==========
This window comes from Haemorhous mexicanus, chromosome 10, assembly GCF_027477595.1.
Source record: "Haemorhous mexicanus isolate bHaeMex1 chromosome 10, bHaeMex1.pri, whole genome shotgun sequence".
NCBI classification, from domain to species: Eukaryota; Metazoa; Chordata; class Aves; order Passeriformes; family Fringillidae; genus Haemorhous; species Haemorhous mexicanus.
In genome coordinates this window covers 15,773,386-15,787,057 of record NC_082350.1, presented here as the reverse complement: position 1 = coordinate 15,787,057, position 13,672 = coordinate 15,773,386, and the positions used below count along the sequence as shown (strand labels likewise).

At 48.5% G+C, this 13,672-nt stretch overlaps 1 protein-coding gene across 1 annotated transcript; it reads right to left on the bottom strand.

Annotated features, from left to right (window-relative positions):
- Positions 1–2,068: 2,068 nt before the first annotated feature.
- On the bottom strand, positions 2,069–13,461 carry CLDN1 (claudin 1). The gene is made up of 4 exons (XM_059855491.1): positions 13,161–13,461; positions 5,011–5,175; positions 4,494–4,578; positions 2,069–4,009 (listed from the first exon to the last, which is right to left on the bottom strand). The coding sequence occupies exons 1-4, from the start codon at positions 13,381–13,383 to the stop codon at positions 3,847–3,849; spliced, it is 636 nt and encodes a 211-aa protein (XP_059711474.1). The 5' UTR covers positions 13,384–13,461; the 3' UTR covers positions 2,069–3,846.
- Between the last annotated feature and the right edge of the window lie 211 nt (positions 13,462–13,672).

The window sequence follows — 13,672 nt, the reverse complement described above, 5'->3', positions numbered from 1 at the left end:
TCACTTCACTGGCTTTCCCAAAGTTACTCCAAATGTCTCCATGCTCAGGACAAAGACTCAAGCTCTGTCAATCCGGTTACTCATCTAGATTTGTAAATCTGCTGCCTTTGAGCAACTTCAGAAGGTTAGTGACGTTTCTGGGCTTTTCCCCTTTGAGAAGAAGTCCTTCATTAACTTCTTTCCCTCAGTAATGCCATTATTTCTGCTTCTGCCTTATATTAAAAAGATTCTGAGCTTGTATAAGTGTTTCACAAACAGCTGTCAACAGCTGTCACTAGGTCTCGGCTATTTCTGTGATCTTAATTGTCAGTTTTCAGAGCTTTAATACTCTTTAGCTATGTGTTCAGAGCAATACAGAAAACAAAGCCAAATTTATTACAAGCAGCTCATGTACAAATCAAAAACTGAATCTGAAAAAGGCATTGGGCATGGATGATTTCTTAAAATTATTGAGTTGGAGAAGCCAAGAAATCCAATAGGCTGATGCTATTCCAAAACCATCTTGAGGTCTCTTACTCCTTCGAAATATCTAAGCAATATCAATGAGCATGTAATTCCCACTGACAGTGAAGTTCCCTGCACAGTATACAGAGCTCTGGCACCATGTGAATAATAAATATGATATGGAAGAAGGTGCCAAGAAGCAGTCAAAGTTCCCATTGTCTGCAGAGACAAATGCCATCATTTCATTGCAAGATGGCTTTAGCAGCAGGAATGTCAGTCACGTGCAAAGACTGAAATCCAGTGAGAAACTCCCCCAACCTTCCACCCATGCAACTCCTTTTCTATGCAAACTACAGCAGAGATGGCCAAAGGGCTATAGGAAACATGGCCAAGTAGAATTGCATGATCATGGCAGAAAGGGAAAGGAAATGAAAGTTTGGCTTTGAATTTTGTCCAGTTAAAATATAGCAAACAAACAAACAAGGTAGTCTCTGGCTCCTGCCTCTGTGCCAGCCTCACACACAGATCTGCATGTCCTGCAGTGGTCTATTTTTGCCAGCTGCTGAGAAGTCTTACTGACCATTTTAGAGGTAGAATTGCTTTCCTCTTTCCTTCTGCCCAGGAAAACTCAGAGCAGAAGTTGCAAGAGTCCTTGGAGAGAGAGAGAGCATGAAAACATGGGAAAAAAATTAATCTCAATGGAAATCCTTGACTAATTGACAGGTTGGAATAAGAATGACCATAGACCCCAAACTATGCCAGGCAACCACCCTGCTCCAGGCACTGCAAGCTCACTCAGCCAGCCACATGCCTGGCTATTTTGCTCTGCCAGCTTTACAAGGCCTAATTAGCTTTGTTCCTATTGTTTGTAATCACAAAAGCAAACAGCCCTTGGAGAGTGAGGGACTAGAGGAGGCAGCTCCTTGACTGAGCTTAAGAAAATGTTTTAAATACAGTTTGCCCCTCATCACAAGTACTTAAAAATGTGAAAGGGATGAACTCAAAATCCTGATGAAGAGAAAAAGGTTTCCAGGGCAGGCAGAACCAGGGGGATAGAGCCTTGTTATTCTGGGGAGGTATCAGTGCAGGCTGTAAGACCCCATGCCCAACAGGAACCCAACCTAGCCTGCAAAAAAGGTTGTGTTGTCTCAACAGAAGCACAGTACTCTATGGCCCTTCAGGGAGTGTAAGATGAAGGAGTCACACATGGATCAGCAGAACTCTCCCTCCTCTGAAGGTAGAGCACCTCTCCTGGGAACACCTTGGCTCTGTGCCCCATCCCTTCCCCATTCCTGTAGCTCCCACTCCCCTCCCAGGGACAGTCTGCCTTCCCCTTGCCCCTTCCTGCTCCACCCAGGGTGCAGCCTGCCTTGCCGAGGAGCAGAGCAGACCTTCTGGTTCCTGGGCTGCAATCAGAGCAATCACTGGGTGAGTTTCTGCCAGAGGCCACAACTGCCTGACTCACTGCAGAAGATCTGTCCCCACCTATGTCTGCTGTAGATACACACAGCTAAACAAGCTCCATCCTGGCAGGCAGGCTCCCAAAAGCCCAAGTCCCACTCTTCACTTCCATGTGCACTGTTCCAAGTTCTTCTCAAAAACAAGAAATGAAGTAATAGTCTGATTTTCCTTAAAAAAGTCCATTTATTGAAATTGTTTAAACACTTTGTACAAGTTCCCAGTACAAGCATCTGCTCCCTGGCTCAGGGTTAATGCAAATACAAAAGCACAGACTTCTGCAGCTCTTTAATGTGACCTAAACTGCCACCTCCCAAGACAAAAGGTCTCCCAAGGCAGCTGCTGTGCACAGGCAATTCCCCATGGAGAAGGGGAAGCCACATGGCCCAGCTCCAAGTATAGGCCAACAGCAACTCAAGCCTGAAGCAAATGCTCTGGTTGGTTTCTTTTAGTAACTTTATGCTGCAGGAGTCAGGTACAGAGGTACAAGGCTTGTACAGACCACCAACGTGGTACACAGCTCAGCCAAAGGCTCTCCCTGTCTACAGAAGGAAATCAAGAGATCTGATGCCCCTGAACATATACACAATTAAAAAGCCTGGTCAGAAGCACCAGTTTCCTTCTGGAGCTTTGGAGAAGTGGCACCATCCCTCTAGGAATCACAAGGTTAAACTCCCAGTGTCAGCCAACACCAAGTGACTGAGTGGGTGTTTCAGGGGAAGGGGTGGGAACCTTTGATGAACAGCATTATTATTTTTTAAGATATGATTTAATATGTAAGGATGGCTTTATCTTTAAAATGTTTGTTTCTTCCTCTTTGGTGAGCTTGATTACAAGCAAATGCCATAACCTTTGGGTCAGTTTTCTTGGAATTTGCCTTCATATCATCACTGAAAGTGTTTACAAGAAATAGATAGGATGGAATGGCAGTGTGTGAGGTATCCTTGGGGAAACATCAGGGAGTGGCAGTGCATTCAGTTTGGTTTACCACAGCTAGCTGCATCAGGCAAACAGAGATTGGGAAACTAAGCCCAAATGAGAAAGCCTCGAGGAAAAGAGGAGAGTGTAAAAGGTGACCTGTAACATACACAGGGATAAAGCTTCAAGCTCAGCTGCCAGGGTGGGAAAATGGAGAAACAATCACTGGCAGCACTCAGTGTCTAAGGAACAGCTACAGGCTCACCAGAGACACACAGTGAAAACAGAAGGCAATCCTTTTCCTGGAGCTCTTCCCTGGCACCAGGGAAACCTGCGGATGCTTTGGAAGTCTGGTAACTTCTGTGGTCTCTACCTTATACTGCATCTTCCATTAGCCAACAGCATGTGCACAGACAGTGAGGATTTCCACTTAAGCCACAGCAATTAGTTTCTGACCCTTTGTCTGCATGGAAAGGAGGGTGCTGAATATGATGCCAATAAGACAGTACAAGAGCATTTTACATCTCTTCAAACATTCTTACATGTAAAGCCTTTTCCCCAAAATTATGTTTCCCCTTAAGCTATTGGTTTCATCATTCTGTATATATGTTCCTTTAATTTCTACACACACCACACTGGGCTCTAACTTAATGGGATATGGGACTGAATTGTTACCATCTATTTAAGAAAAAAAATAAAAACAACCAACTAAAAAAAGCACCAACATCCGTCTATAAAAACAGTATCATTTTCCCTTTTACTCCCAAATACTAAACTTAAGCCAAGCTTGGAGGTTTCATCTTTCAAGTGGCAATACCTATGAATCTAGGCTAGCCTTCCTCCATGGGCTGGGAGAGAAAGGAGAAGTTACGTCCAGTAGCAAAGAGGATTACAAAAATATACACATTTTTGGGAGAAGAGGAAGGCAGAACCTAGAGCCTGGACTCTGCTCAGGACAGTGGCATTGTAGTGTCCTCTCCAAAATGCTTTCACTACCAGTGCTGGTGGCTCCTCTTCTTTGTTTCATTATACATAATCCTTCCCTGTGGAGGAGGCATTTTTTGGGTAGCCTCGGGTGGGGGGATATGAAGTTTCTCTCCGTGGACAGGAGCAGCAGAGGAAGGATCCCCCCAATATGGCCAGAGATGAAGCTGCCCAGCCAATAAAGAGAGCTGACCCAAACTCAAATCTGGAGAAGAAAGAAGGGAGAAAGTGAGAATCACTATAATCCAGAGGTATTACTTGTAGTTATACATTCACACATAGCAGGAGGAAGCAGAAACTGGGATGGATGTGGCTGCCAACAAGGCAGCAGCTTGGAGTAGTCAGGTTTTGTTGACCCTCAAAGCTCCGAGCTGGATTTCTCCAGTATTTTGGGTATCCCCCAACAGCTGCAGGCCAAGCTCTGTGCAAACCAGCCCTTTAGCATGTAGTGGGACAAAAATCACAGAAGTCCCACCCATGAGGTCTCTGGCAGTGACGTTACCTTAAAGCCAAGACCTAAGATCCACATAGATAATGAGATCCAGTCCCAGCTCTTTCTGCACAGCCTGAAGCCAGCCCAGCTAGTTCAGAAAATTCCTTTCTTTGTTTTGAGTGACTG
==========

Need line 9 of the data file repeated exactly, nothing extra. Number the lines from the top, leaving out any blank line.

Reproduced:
- Between the last annotated feature and the right edge of the window lie 211 nt (positions 13,462–13,672).